However, those initial upfront costs for the school may not be as high as $500,000 after a preliminary review with charter school management companies. Morton has said potential funding may come from other sources as well.

Text Only
Local News
  • Well inspectors trying to keep up during boom time

    The state’s 83 well inspectors face a daunting enough challenge keeping tabs on 120,000 active oil and gas wells that have been drilled over the last century.

    July 27, 2014

  • cycle Young stunt cyclist to bring show to 'Thunder'

    V-v-v-v-eroom! is the high-pitched whine from the Honda CBR 600 sport motorcycle as Steven Pilic rolls back the throttle and speeds down the asphalt. In one quick, smooth motion — just like you put one foot in front of the other — he shifts his weight forward on the handlebars, jumps from the bike’s foot pegs, lands his feet on the seat and pulls the 400-plus pounds of metal up onto its back wheel, using a combination of balance, brakes, clutch and speed to circle slowly at first and then faster and faster, tighter and tighter while doing a wheelie.

    July 27, 2014 1 Photo

  • Tornado watch issued for Crawford County

    The National Weather Service in Cleveland has issued a tornado watch for Crawford County.


    July 27, 2014

  • SUNDAY ISSUE: 'Free-range' parenting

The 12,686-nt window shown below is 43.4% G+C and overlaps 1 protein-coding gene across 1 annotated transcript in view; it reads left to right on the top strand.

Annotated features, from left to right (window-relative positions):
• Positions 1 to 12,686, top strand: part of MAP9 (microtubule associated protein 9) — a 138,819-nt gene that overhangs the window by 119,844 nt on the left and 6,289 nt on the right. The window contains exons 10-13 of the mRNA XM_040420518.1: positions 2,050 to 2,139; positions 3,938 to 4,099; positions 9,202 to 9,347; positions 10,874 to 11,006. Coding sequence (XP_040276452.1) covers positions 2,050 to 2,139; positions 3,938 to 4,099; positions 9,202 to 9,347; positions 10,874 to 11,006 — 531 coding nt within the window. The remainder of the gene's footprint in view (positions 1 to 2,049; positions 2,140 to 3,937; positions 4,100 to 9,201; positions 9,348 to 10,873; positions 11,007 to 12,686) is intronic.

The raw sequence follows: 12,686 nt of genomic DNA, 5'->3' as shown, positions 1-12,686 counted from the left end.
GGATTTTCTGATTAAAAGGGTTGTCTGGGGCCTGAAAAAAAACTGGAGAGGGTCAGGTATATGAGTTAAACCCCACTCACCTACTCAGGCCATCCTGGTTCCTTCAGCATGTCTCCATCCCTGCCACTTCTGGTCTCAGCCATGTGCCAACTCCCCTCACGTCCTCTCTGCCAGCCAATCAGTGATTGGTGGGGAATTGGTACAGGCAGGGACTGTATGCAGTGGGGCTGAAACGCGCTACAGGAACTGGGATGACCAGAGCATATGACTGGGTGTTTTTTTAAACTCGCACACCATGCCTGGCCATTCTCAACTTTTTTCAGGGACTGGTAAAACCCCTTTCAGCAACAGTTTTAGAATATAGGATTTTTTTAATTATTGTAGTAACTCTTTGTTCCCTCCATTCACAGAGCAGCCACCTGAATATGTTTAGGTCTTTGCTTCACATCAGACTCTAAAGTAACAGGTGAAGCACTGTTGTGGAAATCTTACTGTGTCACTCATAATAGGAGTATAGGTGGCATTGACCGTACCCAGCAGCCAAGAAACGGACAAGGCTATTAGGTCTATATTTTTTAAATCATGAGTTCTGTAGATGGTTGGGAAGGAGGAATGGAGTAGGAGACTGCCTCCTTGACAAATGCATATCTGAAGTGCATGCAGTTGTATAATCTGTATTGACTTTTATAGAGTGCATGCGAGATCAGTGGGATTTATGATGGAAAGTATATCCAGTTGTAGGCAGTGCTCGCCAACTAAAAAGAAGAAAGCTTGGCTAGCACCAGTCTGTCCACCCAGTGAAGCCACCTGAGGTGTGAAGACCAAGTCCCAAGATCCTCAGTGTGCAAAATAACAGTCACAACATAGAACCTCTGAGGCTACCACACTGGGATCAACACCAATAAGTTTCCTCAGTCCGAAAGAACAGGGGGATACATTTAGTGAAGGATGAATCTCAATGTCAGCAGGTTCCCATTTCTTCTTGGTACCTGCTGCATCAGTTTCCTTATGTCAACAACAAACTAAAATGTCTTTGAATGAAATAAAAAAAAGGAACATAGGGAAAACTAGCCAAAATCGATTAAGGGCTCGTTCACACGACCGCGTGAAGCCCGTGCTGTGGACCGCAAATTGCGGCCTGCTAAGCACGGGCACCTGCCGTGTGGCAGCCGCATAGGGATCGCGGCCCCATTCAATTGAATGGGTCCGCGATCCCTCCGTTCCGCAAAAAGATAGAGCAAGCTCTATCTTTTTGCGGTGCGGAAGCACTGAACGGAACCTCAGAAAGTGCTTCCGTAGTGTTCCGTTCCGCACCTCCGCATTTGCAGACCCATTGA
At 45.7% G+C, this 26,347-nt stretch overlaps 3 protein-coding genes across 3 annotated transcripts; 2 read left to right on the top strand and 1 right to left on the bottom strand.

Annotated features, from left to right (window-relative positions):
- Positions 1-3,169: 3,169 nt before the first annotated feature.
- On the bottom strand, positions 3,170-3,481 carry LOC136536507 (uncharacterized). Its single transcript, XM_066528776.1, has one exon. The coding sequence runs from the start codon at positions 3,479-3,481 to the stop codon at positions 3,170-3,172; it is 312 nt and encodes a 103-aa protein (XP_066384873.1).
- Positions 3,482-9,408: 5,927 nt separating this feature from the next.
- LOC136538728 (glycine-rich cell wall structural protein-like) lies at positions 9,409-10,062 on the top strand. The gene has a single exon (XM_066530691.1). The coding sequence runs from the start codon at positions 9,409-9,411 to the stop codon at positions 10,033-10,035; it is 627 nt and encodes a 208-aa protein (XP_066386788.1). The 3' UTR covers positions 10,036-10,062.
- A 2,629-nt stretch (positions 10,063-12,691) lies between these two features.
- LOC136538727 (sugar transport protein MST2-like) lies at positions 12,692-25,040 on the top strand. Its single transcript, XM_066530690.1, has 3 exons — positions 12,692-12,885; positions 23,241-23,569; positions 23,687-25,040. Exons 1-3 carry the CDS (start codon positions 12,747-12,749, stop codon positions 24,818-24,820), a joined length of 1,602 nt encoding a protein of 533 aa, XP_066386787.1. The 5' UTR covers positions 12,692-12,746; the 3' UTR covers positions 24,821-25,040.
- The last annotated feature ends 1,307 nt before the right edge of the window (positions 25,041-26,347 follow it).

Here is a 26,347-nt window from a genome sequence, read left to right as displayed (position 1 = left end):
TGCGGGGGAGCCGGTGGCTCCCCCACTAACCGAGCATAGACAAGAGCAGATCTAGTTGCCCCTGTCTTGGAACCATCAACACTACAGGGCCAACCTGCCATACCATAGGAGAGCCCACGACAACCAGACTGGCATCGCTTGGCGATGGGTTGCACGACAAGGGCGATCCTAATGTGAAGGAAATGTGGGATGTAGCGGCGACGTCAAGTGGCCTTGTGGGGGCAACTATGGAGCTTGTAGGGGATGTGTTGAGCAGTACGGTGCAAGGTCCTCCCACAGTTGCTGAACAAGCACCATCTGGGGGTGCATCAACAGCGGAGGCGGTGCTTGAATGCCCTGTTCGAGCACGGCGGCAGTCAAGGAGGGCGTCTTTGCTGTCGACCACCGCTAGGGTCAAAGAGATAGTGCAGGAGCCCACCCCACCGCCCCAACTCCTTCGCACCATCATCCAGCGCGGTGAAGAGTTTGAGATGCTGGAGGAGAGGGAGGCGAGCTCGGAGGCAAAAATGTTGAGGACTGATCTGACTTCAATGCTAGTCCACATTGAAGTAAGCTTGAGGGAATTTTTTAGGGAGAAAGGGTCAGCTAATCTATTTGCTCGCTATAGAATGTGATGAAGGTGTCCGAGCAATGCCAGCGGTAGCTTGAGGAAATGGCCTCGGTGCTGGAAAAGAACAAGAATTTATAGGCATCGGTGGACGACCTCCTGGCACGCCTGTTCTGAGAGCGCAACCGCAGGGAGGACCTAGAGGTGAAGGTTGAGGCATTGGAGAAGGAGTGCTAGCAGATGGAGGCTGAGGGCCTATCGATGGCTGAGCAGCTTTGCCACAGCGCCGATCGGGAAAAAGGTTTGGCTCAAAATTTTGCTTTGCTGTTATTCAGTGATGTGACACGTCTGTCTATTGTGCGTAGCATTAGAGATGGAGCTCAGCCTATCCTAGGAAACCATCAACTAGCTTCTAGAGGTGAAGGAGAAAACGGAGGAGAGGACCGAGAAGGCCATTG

The case of a woman arrested after leaving her daughter at a park while she went to work is sparking discussion across South Carolina — and even the rest of the country.

    July 26, 2014

  • pymatuning History majors rule at Pioneer & Art Festival

    Those looking for living history exhibits at the 21st annual Pymatuning Pioneer & Art Festival weren’t disappointed Saturday.

    July 26, 2014 1 Photo

  • Organizers ready to stimulate Meadville with next weekend's Thunder in the City

    Started six years ago by Dave Stone, owner of Mickey’s Central Station, as an event to “increase commerce and stimulate the economy,” the annual Thunder in the City Classic Car and Motorcycle Show in Meadville has done that — and lots more.

    July 25, 2014

  • Conneautville celebrating 200 years

    Thursday was a relaxed opening day at the Conneautville Bicentennial Celebration, but things will get hopping today — literally. A frog jumping contest is scheduled for 6 p.m.

    July 25, 2014

  • PennDOT seeking outside help to make bridge repairs

    State officials are poised to sign a massive deal that will enlist outside help to rebuild and maintain up to 600 bridges, marking the Corbett administration’s latest foray into privatizing key government functions.

    July 24, 2014

  • Stabbing charges dismissed against Bloomfield woman

    A Bloomfield Township woman accused of stabbing her live-in companion last month is a free woman after the alleged victim in the case didn’t appear in court Wednesday.

    July 24, 2014

  • Guys Mills boy wins national PBS Kids Writers Contest

    July 24, 2014